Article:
Staying with relatives, I observed some changes in people's media consumption habits since I lived in Taipei in the 1990s. One was my brother-in-law's switch from one of the old standbys of the Taiwan newspaper scene -- the China Times (中國時報) and United Daily News (聯合報) -- to the Apple Daily (蘋果日報). The Apple Daily made a huge splash when it debuted in Hong Kong in the late 1990s, and now that I have had a chance to look at the Taiwan version, I can see why it appeals to people like my brother-in-law.
It's not just the "lurid" elements which observers often use to describe the paper. That's certainly part of the appeal -- the back cover of the front section of the April 19, 2006 edition has a motley collection of accident and suicide photos with blurbs explaining the background of each death.
But there's a lot more to the Apple Daily than sensationalism. Many articles include accompanying charts, timelines, infographics that calculate cost (if money is involved), and artists renditions of crime scenes. There's also a huge tie-in to the social aspect of news: short blurbs of man-on-the-street reactions to news stories featuring photographs and short bios of the people being interviewed. This gives readers social cues to how they should be reacting, even if the story might not impact them directly.
These packages aren't just put together for the biggest story; it seems that about five or six stories in the front section of the Apple Daily get this type of treatment. The front-page story, for instance, screams out the main story of the day in 96-point type: "China Petroleum Corp. raises the price of gas $2 NT". No, this is not the type of news that would get 96-point headlines in most other papers (the same news is reported in a much smaller article on page A7 of the China Times), but it's part of the Apple formula, even on slow news days. Accompanying the news article about the price hike are the following elements:
- An infographic showing recent price rises
- A chart calculating how much it will cost for a bus ticket from Taipei to other major cities on the island, and a sidebar article on the same.
- A chart listing the new prices of different grades of gasoline
- A chart listing discounts available at three gas station franchises
- Three photographs of people queuing up or filling up at gas stations
- A man-on-the-street reaction sidebar, which includes photographs and blurbs of three people from different parts of the island reacting to the news.
The charts are also much different than what the competition prints. The China Times package on page A7, for instance, has a very old-fashioned looking, text-only chart listing the prices of fuel for each grade at each major gas station franchise. The Apple charts go much further, calculating prices for bus tickets and fill-ups for real-world trips between major cities in Taiwan, and also detailing special deals and discounts at gas stations. This is the the type of information people can use and appreciate right away, whereas the Times just gives the bare essentials, and lets people make their own calculations.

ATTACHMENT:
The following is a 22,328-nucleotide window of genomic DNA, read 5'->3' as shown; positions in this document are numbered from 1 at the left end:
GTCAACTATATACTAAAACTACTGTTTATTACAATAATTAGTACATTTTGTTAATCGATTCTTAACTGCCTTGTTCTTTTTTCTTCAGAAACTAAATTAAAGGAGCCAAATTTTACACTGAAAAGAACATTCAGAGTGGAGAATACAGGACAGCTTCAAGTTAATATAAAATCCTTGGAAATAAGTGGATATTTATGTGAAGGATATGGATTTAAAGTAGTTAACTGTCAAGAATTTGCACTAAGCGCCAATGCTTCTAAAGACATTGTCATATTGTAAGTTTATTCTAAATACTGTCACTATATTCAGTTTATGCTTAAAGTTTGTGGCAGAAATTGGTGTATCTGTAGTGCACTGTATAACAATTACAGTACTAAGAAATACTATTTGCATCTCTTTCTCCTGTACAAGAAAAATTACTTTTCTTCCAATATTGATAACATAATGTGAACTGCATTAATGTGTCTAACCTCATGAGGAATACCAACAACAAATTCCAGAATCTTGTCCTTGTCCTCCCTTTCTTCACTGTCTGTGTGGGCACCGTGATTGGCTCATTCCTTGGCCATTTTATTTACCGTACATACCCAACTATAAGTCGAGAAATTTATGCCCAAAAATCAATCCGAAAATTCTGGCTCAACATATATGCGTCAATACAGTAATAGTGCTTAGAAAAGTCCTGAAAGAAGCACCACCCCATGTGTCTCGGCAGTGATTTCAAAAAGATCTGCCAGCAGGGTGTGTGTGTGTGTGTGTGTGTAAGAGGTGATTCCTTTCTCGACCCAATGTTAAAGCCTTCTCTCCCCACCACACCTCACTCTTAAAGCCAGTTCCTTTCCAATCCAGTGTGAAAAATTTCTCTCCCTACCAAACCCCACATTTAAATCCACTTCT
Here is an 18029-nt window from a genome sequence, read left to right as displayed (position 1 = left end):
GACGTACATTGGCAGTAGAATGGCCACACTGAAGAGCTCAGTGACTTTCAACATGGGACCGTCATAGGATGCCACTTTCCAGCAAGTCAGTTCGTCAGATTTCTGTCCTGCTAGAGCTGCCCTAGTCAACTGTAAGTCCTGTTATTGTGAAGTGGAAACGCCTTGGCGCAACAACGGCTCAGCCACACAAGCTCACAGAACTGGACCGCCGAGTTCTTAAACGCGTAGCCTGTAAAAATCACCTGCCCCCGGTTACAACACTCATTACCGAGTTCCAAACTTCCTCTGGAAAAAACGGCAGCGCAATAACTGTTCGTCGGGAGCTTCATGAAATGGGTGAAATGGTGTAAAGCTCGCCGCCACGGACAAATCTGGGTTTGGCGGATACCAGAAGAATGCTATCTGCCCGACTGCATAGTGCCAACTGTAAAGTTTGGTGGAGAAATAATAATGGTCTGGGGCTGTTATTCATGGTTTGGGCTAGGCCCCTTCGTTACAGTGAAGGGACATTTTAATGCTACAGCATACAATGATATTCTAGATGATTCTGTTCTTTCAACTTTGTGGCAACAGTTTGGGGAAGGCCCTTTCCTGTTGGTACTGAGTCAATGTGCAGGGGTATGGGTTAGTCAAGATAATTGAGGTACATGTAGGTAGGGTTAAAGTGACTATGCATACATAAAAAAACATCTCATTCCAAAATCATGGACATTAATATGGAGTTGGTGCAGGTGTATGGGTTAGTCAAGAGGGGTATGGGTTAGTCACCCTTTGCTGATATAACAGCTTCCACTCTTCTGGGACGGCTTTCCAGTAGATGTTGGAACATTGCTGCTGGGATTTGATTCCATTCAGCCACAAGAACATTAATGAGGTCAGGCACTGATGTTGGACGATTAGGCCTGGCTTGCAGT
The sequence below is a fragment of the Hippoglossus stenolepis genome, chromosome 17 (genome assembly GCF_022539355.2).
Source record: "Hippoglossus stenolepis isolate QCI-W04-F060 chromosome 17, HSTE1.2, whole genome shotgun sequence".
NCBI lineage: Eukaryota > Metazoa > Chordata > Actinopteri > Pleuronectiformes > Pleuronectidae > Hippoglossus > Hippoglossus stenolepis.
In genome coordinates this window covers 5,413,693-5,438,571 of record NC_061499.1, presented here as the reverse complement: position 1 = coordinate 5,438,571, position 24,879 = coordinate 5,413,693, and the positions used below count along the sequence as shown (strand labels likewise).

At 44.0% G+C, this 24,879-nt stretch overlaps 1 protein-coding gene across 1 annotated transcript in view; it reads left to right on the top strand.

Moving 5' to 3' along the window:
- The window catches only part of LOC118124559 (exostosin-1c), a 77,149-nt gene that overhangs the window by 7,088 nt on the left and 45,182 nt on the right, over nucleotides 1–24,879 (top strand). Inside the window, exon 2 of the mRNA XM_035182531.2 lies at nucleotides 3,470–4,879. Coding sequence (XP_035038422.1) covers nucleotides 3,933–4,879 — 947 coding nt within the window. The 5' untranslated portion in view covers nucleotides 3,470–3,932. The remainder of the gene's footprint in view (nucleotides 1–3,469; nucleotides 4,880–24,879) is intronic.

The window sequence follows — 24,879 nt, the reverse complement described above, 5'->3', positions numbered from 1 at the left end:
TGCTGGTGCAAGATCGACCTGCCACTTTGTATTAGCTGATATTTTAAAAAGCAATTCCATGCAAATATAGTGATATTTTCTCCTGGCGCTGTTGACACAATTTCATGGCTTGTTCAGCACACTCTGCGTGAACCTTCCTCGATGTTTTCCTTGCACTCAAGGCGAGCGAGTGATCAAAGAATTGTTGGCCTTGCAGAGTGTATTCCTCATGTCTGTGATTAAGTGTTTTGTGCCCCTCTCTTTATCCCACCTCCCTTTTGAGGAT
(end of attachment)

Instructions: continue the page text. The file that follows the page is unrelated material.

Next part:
The Internet tie-ins for the Apple Daily are limited. The footer of every page in the front section has an email tips address, but the Web address of the paper only appears in small type below the fold on the front page. On the back cover next to the death photos there is an interesting and incongruous print feature with links to an Apple Blog. It's called "Today I'm the Prettiest" (今天我最美). The explanation says the Apple aims to seek out and print photos of the most beautiful girls the Apple's photographers happen to see "on Taiwan's biggest streets and smallest harbors." The April 19, 2006 "Today I'm the Prettiest" showcases an attractive 30-ish woman in jeans and white top who, according to the caption, happened to be walking down Zhongxiao East Road in front of the Pacific Department Store at 2:54 p.m. Snap! She's now on the back cover of the Apple. No name is given, and it's not clear how permissions work. But there she is in print, and also online, at blog.appledaily.com.tw/beauty.
One thing I like about the Apple is that it's relatively easy for me to understand. When I was at the Taipei Language Institute (中華語文研習所) I attempted to translate Chinese newspaper articles clipped from the China Times. It was bloody hard. The journalistic Chinese was complex, used lots of unfamiliar characters which required me to constantly refer to my dictionary, and had little in the way of easy-to-understand charts. My wife gets the World Daily News (世界日报) which is printed in New York, and I seldom bother attempting to read it -- Like the China Times, the headlines, articles, and even photo captions in the World Daily News are simply too hard for me. The Apple Daily, on the other hand, seems to use more colloquial Chinese in articles and accompanying package items such as infographics and man-on-the-street interviews. I was able to get the gist of several articles and features without even picking up my dictionary. Maybe foreign readers who attempt to understand the New York Times get a similar feeling when they pick of the New York Post!
When my brother-in-law gets home, I'll ask him why he switched to the Apple Daily. Is it the more interesting story packages? Or "Today I'm the Prettiest?"
My brother-in-law's reasons for buying the Apple Daily every day:
- "It's popular"
- "It's cheap"
- "More information"
- "亂七八糟" (messy, confusing, chaotic)